CHAPTER XLVII. THE BRUSSELS GRIFFON
Away back in the 'seventies numbers of miners in Yorkshire and the Midlands are said to have possessed little wiry-coated and wiry-dispositioned red dogs, which accompanied their owners to work, being stowed away in pockets of overcoats until the dinner hour, when they were brought out to share their masters' meals, perchance chasing a casual rat in between times. Old men of to-day who remember these little “red tarriers” tell us that they were the originals of the present-day Brussels Griffons, and to the sporting propensities of the aforesaid miners is attributed the gameness which is such a characteristic of their latter-day representatives.
No one who is well acquainted with the Brussels Griffon would claim that the breed dates back, like the Greyhound, to hoary antiquity, or, indeed, that it has any pretensions to have “come over with the Conqueror.” The dog is not less worthy of admiration on that account. It is futile to inquire too closely into his ancestry; like Topsy, “he growed” and we must love him for himself alone.
Even in the last fifteen years we can trace a certain advance in the evolution of the Brussels Griffon. When the breed was first introduced under this name into this country, underjaw was accounted of little or no importance, whereas now a prominent chin is rightly recognised as being one of the most important physical characteristics of the race. Then, again, quite a few years ago a Griffon with a red pin-wire coat was rarely met with, but now this point has been generally rectified, and every show specimen of any account whatever possesses the much-desired covering.
The first authentic importations of Brussels Griffons into this country were made by Mrs. Kingscote, Miss Adela Gordon, Mrs. Frank Pearce, and Fletcher, who at that time (circa 1894) kept a dog-shop in Regent Street. Mrs. Handley Spicer soon followed, and it was at her house that, in 1896, the Griffon Bruxellois Club was first suggested and then formed. The Brussels Griffon Club of London was a later offshoot of this club, and, like many children, would appear to be more vigorous than its parent. Griffons soon made their appearance at shows and won many admirers, though it must be admitted that their progress up the ladder of popularity was not so rapid as might have been expected. The breed is especially attractive in the following points: It is hardy, compact, portable, very intelligent, equally smart and alert in appearance, affectionate, very companionable, and, above all, it possesses the special characteristic of wonderful eyes, ever changing in expression, and compared with which the eyes of many other toy breeds appear as a glass bead to a fathomless lake.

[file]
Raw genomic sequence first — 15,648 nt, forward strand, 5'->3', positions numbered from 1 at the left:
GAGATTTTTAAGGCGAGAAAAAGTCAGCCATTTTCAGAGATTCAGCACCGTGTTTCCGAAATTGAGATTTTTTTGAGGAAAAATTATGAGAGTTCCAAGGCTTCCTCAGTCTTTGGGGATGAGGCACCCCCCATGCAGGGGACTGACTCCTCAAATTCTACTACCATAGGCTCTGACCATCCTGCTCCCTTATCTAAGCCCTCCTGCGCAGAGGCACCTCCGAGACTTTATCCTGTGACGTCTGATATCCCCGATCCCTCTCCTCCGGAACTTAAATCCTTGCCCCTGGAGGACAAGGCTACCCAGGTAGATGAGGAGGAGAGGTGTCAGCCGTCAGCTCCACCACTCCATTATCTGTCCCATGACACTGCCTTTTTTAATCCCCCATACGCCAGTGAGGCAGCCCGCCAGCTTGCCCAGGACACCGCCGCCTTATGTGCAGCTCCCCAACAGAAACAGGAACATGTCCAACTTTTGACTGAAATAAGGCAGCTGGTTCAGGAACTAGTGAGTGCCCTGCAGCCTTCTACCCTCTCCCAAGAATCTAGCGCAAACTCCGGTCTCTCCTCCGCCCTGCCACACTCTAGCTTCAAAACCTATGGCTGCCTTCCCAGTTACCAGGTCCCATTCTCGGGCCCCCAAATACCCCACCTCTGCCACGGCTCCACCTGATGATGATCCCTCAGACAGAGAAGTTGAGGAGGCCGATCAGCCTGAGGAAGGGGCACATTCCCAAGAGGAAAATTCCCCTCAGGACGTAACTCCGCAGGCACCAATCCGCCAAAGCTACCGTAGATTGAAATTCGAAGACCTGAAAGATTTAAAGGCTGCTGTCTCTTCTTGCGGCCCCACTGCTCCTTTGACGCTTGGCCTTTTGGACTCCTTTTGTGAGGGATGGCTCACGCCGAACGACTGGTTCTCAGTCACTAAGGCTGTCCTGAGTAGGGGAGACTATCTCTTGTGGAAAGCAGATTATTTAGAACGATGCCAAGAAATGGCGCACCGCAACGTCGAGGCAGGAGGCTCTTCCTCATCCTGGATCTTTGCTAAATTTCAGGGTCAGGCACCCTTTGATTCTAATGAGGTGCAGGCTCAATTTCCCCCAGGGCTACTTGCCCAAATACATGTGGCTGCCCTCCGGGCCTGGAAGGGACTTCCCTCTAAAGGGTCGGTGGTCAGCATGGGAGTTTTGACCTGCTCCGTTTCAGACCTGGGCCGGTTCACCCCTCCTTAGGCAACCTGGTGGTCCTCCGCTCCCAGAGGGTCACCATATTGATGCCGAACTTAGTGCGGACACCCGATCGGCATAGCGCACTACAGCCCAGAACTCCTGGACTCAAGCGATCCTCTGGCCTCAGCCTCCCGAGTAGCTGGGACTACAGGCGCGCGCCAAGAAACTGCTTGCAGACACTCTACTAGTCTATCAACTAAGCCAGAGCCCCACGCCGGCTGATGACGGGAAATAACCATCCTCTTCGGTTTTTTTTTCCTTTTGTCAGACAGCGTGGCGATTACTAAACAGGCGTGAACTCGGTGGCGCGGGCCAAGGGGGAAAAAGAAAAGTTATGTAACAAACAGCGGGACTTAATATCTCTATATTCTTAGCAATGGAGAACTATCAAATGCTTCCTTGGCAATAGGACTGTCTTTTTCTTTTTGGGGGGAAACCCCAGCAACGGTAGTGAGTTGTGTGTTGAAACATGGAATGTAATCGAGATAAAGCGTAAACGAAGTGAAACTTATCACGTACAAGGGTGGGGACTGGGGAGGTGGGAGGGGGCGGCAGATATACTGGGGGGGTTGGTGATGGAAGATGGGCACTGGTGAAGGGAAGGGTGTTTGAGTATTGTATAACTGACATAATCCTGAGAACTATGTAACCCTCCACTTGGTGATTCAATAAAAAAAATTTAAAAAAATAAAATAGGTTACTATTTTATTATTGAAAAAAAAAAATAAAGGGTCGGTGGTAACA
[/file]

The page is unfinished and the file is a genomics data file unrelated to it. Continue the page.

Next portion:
Griffons are hardy little dogs, though, like most others, they are more susceptible to damp than to cold. While not greedy, like the Terrier tribe, they are usually good feeders and good doers, and not tiresomely dainty with regard to food, as is so often the case with Toy Spaniels. It must be admitted that Griffons are not the easiest of dogs to rear, particularly at weaning time. From five to eight weeks is always a critical period in the puppyhood of a Griffon, and it is necessary to supersede their maternal nourishment with extreme caution. Farinaceous foods do not answer, and usually cause trouble sooner or later. A small quantity of scraped raw beef—an eggspoonful at four weeks, increasing to a teaspoonful at six—may be given once a day, and from four to five weeks two additional meals of warm milk—goat's for preference—and not more than a tablespoonful at a time should be given. From five to six weeks the mother will remain with the puppies at night only, and three milk meals may be given during the day, with one of scraped meat, at intervals of about four hours, care being taken to give too little milk rather than too much. At six weeks the puppies may usually be taken entirely from the mother, and at this time it is generally advisable to give a gentle vermifuge, such as Ruby. A very little German rusk may also be added to the milk meals, which may be increased to one and a-half tablespoonfuls at a time, but it must always be remembered that, in nine cases out of ten, trouble is caused by overfeeding rather than underfeeding, and until the rubicon of eight weeks has been passed, care and oversight should be unremitting. At eight weeks' old, Force or brown breadcrumbs may be added to the morning milk, chopped meat may be given instead of scraped at midday, the usual milk at tea-time, and a dry biscuit, such as Plasmon, for supper. At ten weeks old the milk at tea-time may be discontinued and the other meals increased accordingly, and very little further trouble need be feared, for Griffons very rarely suffer from teething troubles.